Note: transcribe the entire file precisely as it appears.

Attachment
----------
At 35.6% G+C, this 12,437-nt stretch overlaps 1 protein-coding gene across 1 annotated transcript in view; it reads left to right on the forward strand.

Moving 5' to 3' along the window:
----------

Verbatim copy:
At 35.6% G+C, this 12,437-nt stretch overlaps 1 protein-coding gene across 1 annotated transcript in view; it reads left to right on the forward strand.

Moving 5' to 3' along the window: